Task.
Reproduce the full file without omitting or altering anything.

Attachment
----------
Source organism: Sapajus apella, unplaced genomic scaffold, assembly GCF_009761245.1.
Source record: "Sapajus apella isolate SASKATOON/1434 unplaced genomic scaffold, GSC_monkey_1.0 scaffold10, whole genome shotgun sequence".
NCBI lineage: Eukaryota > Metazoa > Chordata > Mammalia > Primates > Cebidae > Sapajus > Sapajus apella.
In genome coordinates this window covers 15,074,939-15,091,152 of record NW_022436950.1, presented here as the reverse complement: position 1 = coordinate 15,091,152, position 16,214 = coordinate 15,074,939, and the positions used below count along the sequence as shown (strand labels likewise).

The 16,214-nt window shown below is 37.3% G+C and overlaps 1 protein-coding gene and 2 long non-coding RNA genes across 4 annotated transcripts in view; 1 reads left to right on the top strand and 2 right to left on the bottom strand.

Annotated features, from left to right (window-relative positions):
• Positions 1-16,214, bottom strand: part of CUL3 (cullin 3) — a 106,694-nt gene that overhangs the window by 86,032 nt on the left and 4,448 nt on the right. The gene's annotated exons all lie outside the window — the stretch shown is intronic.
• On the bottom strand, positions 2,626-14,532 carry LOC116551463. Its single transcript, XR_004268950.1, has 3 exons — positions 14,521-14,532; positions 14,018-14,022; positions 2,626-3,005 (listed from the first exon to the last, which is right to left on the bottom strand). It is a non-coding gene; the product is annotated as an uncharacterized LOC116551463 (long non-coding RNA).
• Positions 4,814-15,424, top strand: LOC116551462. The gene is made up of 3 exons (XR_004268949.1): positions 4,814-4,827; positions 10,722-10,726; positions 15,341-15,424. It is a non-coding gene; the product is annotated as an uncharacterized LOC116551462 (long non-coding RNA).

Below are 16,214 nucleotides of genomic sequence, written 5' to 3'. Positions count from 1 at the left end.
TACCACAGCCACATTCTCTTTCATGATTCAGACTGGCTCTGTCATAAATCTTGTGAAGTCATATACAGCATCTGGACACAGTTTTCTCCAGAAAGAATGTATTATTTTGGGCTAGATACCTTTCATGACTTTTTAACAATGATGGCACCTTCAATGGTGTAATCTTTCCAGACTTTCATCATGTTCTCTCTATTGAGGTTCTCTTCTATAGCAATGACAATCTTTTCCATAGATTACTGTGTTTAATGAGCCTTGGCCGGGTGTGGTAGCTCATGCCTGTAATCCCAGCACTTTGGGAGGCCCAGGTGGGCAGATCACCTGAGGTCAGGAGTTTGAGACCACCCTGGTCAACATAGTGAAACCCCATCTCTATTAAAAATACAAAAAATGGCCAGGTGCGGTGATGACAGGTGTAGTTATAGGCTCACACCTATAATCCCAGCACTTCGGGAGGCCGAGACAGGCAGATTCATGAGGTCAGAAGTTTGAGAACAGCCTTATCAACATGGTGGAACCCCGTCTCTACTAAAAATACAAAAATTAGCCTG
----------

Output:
Source organism: Sapajus apella, unplaced genomic scaffold, assembly GCF_009761245.1.
Source record: "Sapajus apella isolate SASKATOON/1434 unplaced genomic scaffold, GSC_monkey_1.0 scaffold10, whole genome shotgun sequence".
NCBI lineage: Eukaryota > Metazoa > Chordata > Mammalia > Primates > Cebidae > Sapajus > Sapajus apella.
In genome coordinates this window covers 15,074,939-15,091,152 of record NW_022436950.1, presented here as the reverse complement: position 1 = coordinate 15,091,152, position 16,214 = coordinate 15,074,939, and the positions used below count along the sequence as shown (strand labels likewise).

The 16,214-nt window shown below is 37.3% G+C and overlaps 1 protein-coding gene and 2 long non-coding RNA genes across 4 annotated transcripts in view; 1 reads left to right on the top strand and 2 right to left on the bottom strand.

Annotated features, from left to right (window-relative positions):
• Positions 1-16,214, bottom strand: part of CUL3 (cullin 3) — a 106,694-nt gene that overhangs the window by 86,032 nt on the left and 4,448 nt on the right. The gene's annotated exons all lie outside the window — the stretch shown is intronic.
• On the bottom strand, positions 2,626-14,532 carry LOC116551463. Its single transcript, XR_004268950.1, has 3 exons — positions 14,521-14,532; positions 14,018-14,022; positions 2,626-3,005 (listed from the first exon to the last, which is right to left on the bottom strand). It is a non-coding gene; the product is annotated as an uncharacterized LOC116551463 (long non-coding RNA).
• Positions 4,814-15,424, top strand: LOC116551462. The gene is made up of 3 exons (XR_004268949.1): positions 4,814-4,827; positions 10,722-10,726; positions 15,341-15,424. It is a non-coding gene; the product is annotated as an uncharacterized LOC116551462 (long non-coding RNA).

Below are 16,214 nucleotides of genomic sequence, written 5' to 3'. Positions count from 1 at the left end.
TACCACAGCCACATTCTCTTTCATGATTCAGACTGGCTCTGTCATAAATCTTGTGAAGTCATATACAGCATCTGGACACAGTTTTCTCCAGAAAGAATGTATTATTTTGGGCTAGATACCTTTCATGACTTTTTAACAATGATGGCACCTTCAATGGTGTAATCTTTCCAGACTTTCATCATGTTCTCTCTATTGAGGTTCTCTTCTATAGCAATGACAATCTTTTCCATAGATTACTGTGTTTAATGAGCCTTGGCCGGGTGTGGTAGCTCATGCCTGTAATCCCAGCACTTTGGGAGGCCCAGGTGGGCAGATCACCTGAGGTCAGGAGTTTGAGACCACCCTGGTCAACATAGTGAAACCCCATCTCTATTAAAAATACAAAAAATGGCCAGGTGCGGTGATGACAGGTGTAGTTATAGGCTCACACCTATAATCCCAGCACTTCGGGAGGCCGAGACAGGCAGATTCATGAGGTCAGAAGTTTGAGAACAGCCTTATCAACATGGTGGAACCCCGTCTCTACTAAAAATACAAAAATTAGCCTG